Lancefield & Lancefield No. 2 (2020) FamCAFC 312

The family in Lancefield & Lancefield (No. 2) [2020] FamCAFC 312 have had their matter remitted for hearing.  This decision was delivered on 22 December 2020.

The children were found to be able to live with either parent. The elder child sought the stability of remaining with the father and the younger child wanted to change his residence to reside with the mother.

The trial judge made findings that the father monitored the mother’s private information over a lengthy period of time and because of this, he was an unacceptable role model to the children of controlling behaviour.

The family report writer had said:

“The critical factor in the Court’s final determination will be whether the Court finds that the father has demonstrated controlling behaviour with regards to the mother.”

The trial judge said this:

“I have formed the view for the reasons given by the Family Consultant and also considering the mother’s mental health, that the greatest weight should be given to the risks to the children from the father’s established conduct in seeking to exercise sole parental responsibility and to control and minimise the mother’s involvement in the children’s lives, and in failing to actively promote their relationship with her.

The factors relating to the father’s coercion or control and failing to support the children’s relationship with the mother support a change of primary residence.”

The court determined that his inability or unwillingness to facilitate or promote a relationship with the mother or to allow the relationship to occur without attempting to control it and found:

“the problems inherent in him modelling a controlling domestic relationship with the mother through surveillance of her personal electronic communications…. constitutes a deficit in his capacity to provide for their emotional needs”.

The mother’s mental health deteriorated in the context of workplace bullying. She had been involved in a trial against another employee who the mother said indecently assaulted her in 2009.

By late 2015, the mother had commenced antidepressant medication and began to experience suicidal ideation.

By November 2017, the mother was suicidal and was admitted voluntarily to a mental health unit.

The father thought the children’s time with the mother needed to be supervised. She did not. She chose not to telephone the children nor see them under supervision.

The mother wrote the children a letter the trial judge described as entirely inappropriate.

It indicated “reduced parenting capacity”.

There was common ground that the father had accessed the mother’s emails in 2011.

The reactivation of the family’s iPad in February 2018 revealed the mother’s messages and internet searches, including the use of her phone. The iPad operating system was part of a family sharing application.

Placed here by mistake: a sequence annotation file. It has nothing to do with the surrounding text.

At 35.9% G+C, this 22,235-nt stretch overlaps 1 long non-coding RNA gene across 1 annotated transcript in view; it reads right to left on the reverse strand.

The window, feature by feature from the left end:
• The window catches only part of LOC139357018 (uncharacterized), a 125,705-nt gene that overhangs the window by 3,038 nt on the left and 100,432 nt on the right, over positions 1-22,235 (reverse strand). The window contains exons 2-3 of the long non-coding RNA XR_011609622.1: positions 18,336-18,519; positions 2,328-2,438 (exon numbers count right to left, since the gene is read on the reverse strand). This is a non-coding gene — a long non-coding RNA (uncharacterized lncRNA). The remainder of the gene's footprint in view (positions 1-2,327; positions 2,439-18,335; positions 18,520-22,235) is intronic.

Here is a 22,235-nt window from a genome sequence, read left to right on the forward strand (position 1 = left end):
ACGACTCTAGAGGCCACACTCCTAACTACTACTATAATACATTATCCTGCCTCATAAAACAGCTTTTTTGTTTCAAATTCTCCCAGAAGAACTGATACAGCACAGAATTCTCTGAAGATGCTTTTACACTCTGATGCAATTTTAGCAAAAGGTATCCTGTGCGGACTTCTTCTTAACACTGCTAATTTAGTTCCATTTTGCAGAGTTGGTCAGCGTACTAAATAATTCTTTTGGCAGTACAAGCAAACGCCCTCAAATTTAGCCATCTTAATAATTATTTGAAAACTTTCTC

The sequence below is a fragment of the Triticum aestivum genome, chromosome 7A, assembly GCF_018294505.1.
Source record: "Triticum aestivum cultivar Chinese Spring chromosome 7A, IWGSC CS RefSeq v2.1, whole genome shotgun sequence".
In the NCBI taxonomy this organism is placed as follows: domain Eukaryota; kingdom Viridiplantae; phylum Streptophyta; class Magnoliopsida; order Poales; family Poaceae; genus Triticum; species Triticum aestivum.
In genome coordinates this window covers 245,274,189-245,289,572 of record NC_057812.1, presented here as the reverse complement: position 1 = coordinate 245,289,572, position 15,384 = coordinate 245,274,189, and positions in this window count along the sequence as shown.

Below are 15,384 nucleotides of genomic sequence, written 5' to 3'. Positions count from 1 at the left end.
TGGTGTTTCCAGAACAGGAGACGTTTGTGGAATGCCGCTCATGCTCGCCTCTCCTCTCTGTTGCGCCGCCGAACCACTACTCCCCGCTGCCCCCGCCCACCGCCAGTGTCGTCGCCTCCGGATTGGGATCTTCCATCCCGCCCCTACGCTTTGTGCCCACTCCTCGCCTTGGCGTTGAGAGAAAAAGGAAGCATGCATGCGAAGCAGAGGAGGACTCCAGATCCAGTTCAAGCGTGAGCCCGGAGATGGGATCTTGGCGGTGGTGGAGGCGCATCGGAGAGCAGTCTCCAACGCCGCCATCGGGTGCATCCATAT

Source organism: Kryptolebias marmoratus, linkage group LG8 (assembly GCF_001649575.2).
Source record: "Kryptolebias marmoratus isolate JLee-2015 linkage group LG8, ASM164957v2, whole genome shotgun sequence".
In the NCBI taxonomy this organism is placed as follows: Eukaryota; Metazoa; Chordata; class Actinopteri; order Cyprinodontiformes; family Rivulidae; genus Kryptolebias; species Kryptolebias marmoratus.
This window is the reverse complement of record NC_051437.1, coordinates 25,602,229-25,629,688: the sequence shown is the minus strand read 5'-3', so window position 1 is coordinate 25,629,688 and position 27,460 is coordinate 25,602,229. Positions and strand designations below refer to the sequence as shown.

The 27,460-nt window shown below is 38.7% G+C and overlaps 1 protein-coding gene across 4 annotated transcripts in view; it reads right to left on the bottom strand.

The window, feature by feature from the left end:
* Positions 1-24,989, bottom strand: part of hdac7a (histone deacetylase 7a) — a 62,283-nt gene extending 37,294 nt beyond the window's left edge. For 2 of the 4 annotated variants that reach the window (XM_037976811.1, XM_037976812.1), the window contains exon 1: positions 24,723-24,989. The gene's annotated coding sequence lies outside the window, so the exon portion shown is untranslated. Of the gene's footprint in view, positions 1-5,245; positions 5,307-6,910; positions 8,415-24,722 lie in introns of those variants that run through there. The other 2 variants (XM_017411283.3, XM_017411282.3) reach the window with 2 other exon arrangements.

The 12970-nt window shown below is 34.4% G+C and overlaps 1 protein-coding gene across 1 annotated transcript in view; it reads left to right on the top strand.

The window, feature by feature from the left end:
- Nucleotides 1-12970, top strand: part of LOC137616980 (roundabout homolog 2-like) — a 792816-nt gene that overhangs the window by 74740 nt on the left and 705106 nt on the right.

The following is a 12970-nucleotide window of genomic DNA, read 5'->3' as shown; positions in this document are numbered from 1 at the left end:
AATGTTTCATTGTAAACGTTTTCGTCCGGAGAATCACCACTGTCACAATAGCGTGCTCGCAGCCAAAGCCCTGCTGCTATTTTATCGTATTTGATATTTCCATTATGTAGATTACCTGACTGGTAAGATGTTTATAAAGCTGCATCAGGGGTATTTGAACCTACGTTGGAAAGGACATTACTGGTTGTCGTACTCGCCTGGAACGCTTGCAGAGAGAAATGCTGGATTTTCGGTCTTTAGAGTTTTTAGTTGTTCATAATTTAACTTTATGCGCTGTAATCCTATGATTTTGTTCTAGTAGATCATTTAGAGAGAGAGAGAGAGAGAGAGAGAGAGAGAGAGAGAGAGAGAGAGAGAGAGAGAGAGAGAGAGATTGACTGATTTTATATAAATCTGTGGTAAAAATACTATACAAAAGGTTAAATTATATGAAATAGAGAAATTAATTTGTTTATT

The father acted on searches such as:

  • How to tie a hangman’s noose;
  • How to disappear without a trace;
  • How to completely change your appearance; and
  • How to disappear from your husband.

The mother considered his looking at her information as stalking and intimidating. She asked the police to obtain an AVO against the father and they declined to do so.

The father sought a work transfer to be close to his family. The transfer meant the children would in fact be living closer to the mother, but she was angered by the father’s failure to consult her. The father enrolled the children in a school without discussion with the mother first.

The appeal is an appeal that is based on a challenge to the exercise of a discretion. In dealing with the iPad, the Full Court said:

“Contrary to the trenchant criticisms made by counsel for the mother and the ICL that the father failed to disclose that he accessed the data, the inconvenient truth is that he did disclose it, and the disclosure was made almost immediately after the iPad was switched on and the mother’s information popped up.”

The Full Court considered that the father seeking advice as a result of what he had seen in the searches was appropriate. The Full Court said:

“In any event, his Honour should have gone on to find that the father acted promptly, appropriately and with obvious concern for the mother’s welfare…”.

A witness gave evidence and the Full Court said:

“The primary judge said this witness gave evidence as summarised at [94]. Those findings misstate the evidence and provide no foundation for the findings the primary judge went on to make at [96] and at [97].”

The Full Court went on and said:

“The effect of the mistaken findings as to Ms H’s evidence is that not only was the primary judge satisfied that the father engaged in coercive and controlling behaviour but his Honour also recognised a pattern of behaviour in the father accessing the mother’s private emails which enabled a finding that the father accessed the mother’s emails and electronic searches during their relationship without permission [101].”

The Full Court went on to consider whether the father had supported the children’s relationship with the mother. The Full Court, in considering this, came to the conclusion:

“We agree with the submission by the father that the fact that the children had been in the father’s primary care for just shy of three years, the children had excellent relationships with the mother and spent time with her as the parties agreed, was highly relevant to an assessment of his support for the mother’s relationships with the children and role in their lives.”

The Full Court then considered the children’s views.

The court accepted the father had established appealable error and the matter was remitted for hearing.